Welcome to part two of our exciting series on taking part in a sportive this summer, and it’s a big one.
In this article, we’ll be dealing with the challenges of taking on long miles. To be ready to tackle either an 80km or 200km course, more than anything else, you need grit.
These are distances mere mortals find hard to appreciate, usually only experienced from a seat on a train, plane, or automobile.
Completing such journeys therefore, requires full implementation of Rule #5, made famous by those notable cycling philosophers, the Velominati. So, in full accordance with Rule #3, we are obliged to provide assistance.
To summarise, this article deals with getting serious.
Once again, we have enlisted the help of experts and sportive veterans to produce this guide to getting involved in a sportive, and will continue bringing you the sum total of that combined knowledge over the coming months.
If you’re not yet familiar with Rule #5, the most often quoted rule of the Velominati, in essence it summarises that – when all else fails – you must overcome psychological and physiological barriers by gritting your teeth and just getting on with it.
To borrow from late President John F Kennedy, you must do these things not because they are easy, but because they are hard.
From Nietzsche to Earhart, the benefits of graft have been well documented. Cycling isn’t easy, which is exactly why it’s so rewarding.
It does not mean, however, that you should push yourself beyond your limits. Instead, it’s being honest with yourself about where your limits lie and not being afraid of coming whisker-thin close.
Accept that you’re going to hurt, feel uncomfortable, make mistakes, let yourself down, exceed your expectations, and eventually overcome.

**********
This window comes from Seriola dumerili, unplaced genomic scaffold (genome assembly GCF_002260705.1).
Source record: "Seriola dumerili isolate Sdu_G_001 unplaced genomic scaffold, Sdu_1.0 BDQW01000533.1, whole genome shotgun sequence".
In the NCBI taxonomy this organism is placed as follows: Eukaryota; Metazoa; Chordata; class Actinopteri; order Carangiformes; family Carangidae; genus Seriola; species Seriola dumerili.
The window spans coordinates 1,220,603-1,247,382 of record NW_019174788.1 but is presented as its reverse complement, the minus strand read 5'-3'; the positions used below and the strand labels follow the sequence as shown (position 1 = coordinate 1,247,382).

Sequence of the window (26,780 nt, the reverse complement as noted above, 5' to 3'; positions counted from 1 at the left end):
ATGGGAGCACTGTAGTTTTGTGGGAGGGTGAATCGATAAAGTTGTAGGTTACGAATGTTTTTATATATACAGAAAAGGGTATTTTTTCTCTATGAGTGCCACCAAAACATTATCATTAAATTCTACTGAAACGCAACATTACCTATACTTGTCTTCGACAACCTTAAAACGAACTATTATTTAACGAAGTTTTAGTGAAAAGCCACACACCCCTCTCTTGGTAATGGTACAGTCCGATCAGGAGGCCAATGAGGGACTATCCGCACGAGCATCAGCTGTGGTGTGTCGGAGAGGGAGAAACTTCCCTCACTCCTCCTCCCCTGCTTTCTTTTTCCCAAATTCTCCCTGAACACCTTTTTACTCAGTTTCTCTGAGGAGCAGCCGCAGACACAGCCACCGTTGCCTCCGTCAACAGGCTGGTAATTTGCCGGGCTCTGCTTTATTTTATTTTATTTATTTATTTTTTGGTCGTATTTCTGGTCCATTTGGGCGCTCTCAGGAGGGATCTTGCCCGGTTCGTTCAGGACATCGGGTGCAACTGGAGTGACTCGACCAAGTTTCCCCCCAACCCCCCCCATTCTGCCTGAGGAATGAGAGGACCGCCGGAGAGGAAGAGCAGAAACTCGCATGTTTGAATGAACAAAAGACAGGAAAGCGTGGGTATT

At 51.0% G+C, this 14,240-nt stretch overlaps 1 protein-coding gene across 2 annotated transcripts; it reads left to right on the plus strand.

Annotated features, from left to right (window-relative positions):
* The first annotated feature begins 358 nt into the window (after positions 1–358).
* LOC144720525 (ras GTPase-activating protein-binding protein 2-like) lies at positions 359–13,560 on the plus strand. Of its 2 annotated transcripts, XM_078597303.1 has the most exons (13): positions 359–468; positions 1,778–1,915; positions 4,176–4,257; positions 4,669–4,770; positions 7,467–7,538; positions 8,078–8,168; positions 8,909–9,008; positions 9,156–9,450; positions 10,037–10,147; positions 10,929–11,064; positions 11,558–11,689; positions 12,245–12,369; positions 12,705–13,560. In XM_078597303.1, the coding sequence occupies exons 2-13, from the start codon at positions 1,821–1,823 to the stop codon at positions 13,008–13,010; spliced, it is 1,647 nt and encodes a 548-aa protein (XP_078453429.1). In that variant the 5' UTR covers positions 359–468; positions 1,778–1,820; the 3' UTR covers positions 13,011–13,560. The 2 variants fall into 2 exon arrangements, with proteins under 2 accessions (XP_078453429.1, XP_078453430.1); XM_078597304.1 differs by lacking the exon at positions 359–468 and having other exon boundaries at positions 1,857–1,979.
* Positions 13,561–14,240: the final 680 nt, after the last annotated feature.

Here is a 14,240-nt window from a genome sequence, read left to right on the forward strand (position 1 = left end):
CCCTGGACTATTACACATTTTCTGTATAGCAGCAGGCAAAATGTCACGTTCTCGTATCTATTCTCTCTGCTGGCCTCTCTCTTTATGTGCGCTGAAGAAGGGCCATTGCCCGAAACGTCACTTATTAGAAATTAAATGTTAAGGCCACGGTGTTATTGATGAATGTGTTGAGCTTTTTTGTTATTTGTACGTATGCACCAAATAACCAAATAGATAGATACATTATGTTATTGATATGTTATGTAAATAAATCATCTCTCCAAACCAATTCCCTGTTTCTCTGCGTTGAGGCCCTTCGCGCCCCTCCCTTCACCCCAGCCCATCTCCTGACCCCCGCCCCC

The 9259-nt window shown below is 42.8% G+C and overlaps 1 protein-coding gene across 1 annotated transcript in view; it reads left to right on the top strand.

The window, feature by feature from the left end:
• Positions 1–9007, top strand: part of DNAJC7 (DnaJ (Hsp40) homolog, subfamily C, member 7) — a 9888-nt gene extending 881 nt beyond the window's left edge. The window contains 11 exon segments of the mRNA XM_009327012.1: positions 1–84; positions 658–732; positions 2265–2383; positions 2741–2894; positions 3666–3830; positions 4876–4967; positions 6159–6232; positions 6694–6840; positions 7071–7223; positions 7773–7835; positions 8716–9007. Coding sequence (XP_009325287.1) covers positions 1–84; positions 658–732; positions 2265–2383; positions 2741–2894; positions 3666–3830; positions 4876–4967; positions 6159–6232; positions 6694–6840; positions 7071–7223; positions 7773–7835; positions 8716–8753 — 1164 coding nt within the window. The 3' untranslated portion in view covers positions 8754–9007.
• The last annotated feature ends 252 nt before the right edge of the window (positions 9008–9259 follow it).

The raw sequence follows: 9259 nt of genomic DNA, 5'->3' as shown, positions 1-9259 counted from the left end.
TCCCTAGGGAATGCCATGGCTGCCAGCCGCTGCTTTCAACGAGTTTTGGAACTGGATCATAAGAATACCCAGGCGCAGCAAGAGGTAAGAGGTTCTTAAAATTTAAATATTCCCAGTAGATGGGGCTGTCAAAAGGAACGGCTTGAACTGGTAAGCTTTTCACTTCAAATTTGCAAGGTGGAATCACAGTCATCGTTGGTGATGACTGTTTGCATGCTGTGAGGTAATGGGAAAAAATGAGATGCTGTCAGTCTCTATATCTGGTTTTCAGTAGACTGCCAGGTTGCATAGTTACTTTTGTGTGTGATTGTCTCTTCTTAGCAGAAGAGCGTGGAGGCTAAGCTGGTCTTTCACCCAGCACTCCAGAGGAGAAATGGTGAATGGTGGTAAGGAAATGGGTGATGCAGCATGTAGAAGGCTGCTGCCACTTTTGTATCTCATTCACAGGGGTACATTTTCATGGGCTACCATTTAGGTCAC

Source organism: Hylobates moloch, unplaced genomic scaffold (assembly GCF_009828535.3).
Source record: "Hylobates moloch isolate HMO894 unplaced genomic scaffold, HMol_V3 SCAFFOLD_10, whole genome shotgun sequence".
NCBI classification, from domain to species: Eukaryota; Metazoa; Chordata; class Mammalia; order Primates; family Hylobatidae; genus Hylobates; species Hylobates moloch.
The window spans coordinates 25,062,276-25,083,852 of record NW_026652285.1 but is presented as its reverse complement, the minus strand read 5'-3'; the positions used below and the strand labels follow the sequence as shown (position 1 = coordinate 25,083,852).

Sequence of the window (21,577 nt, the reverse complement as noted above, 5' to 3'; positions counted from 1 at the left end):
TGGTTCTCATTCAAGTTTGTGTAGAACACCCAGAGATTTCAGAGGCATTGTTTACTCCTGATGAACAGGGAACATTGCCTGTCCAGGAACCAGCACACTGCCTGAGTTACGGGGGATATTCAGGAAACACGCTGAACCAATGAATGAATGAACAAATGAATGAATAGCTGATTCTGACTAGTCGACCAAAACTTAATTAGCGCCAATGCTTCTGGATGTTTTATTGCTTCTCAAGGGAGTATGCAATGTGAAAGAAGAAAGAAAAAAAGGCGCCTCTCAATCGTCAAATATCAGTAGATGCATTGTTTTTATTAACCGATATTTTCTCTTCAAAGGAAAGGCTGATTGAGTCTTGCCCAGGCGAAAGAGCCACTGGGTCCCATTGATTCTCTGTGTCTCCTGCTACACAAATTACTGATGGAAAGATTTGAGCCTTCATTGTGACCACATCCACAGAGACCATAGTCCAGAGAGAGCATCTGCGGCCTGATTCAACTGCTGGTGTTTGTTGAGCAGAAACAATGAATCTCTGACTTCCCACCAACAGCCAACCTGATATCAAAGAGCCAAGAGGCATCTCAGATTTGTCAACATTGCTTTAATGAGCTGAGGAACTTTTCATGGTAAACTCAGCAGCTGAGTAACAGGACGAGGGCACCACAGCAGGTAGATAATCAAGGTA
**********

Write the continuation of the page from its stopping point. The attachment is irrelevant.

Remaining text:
Maintaining your motivation is just as difficult as the most villainous of strength-sapping climbs. But there are ways of staying upbeat about the bike without having to fall back on Rule #5.
Following a training schedule, such as the excellent example provided to The Hub by British Cycling in part 1 of our Sportive Training Guide, is a great way to stay on track, but there are many other methods of maintaining that motivation.
Here are five ways successful cyclists manage to keep their nerve:
This might be your first experience with long miles, or you might be returning to them after a long break.
If you’ve been following the 8-week Sofa to 50km plan provided by British Cycling in part 1, then by this stage you will have been covering 20-40 miles during the course of a week. In week two, you’ll have been building up to an hour-long, continuous ride and may have found a few unexpected discomforts that you’ll need to fix.
These may be bike-related – clicking or grinding – which we’ll be discussing in future articles (subscribe below to ensure you don’t miss out on the rest of the sportive series). Alternatively, they may be physical, with saddles soreness, chaffing, and rubbing first raising their ugly heads.
If you’re an experienced rider who is coming back to the bike, you may be experiencing many of the same problems, so here’s a quick guide to some strategies for managing those long rides
When considering the value of pre-exercise static stretching, the current consensus is that, well, there is none. But, warming-up or dynamic stretching (mimicking the movements you’ll be doing) is still believed to be beneficial.
British Cycling has a wealth of information on getting ready for long rides, including sportives. In summary, they suggest using the first 15-20 minutes of your ride working through the gears, increasing and decreasing your effort to ensure your ligaments and muscles are well-oiled and ready for the challenge ahead.
A cool down of around 10 minutes is also advised to ensure your muscles can recover.
Cycling nutrition is a huge subject, which we’re going to touch upon briefly here, but a much more detailed look will come in our future sportive training guides.
There are three main elements to cycling nutrition – energy, hydration, and recovery. It’s also one of the few areas where even ardent application of Rule #5 will not help you.